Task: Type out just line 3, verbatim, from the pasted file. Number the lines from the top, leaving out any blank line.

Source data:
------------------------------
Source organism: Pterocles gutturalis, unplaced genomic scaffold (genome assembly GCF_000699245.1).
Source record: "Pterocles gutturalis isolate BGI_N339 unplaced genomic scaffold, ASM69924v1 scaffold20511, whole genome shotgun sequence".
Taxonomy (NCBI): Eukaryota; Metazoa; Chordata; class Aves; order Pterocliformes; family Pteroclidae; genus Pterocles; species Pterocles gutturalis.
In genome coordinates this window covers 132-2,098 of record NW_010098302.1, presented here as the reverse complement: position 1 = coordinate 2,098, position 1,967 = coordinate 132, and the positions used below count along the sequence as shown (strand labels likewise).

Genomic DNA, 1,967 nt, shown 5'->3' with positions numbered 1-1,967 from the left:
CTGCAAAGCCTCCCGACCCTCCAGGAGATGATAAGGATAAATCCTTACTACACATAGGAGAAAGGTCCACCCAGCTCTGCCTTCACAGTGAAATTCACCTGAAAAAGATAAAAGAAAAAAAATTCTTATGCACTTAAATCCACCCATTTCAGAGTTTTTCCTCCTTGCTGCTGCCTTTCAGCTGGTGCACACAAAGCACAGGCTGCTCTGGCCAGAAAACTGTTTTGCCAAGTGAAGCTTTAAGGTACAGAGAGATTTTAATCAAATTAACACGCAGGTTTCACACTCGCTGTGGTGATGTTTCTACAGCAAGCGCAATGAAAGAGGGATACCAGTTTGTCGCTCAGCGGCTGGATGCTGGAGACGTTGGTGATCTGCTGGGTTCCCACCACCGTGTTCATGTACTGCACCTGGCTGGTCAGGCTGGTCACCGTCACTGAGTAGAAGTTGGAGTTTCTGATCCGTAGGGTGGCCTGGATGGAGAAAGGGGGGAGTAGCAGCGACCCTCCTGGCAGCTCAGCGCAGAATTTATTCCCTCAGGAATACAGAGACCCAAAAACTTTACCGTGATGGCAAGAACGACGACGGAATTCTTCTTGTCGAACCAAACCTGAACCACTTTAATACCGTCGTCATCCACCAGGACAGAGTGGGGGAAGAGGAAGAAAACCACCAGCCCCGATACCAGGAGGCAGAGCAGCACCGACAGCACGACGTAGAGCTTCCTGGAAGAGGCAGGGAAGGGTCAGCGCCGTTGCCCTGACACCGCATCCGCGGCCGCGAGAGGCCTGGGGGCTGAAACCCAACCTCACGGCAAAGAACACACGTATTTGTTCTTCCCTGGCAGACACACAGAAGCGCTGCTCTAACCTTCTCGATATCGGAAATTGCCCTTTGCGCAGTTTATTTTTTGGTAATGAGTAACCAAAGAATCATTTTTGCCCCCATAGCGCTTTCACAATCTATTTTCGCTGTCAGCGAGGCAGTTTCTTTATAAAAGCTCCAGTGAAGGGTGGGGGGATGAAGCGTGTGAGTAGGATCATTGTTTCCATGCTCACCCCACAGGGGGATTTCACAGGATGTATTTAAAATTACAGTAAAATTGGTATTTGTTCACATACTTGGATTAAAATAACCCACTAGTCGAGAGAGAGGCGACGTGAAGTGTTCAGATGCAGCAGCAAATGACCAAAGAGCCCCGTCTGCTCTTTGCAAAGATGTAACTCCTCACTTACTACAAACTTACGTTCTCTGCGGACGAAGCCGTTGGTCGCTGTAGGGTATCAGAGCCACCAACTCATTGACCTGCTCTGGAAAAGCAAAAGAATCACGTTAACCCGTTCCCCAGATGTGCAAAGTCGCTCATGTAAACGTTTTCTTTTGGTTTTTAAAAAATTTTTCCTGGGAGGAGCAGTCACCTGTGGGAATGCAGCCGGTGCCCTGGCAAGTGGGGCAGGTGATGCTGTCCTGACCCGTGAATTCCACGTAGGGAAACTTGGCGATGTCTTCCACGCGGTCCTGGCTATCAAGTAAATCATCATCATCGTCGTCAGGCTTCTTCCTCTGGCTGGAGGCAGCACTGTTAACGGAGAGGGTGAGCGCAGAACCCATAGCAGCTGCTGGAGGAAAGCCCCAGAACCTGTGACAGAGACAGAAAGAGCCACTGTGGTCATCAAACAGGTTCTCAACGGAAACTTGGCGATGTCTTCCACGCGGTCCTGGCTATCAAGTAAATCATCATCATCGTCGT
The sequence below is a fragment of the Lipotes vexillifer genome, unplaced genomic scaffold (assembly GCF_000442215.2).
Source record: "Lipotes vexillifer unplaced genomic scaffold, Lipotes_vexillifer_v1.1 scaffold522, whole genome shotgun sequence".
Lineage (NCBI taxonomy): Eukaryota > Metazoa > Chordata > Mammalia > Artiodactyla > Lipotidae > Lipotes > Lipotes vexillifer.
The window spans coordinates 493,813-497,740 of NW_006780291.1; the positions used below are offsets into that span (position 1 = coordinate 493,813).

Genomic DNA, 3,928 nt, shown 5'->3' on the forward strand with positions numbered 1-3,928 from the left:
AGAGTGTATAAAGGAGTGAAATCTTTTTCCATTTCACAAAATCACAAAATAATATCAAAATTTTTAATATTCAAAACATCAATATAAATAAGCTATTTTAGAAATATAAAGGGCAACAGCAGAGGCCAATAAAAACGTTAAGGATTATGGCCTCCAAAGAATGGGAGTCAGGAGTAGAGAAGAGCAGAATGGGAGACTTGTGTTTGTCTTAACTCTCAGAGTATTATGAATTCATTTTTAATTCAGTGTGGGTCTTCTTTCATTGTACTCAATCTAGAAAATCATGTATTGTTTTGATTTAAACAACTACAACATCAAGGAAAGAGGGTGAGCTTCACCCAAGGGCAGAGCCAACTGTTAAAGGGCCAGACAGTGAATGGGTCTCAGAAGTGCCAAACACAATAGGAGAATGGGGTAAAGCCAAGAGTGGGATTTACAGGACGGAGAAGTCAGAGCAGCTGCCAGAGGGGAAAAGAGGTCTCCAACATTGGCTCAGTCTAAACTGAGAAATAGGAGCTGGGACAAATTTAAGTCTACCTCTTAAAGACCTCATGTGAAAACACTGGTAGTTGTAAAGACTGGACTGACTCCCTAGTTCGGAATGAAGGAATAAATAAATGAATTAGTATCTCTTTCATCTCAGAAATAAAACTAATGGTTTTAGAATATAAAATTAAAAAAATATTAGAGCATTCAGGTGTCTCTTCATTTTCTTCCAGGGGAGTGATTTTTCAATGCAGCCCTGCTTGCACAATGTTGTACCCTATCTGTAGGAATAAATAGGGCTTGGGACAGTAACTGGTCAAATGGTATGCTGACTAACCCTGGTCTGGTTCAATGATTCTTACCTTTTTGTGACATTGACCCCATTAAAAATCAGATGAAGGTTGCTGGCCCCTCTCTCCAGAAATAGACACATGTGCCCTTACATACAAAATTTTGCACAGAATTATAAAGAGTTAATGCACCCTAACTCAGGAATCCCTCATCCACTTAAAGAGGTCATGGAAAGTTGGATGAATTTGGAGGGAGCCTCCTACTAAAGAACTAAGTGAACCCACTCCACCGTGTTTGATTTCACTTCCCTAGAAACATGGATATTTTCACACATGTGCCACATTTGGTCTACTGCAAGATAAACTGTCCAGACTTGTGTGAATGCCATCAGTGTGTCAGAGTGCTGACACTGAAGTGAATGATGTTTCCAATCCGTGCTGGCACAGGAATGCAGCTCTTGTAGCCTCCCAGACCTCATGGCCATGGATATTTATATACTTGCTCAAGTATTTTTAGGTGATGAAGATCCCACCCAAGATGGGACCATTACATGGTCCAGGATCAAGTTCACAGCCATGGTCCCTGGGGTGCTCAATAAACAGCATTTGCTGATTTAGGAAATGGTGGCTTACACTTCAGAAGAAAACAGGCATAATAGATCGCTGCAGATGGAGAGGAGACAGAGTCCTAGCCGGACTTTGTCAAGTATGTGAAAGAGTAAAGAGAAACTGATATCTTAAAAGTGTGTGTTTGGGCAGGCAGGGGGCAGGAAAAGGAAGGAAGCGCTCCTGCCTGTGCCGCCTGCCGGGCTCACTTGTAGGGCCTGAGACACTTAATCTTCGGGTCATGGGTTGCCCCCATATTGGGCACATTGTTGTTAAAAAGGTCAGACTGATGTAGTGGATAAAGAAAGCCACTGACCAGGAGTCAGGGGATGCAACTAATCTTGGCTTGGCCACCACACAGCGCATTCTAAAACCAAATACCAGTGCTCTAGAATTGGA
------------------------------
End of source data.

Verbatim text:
Taxonomy (NCBI): Eukaryota; Metazoa; Chordata; class Aves; order Pterocliformes; family Pteroclidae; genus Pterocles; species Pterocles gutturalis.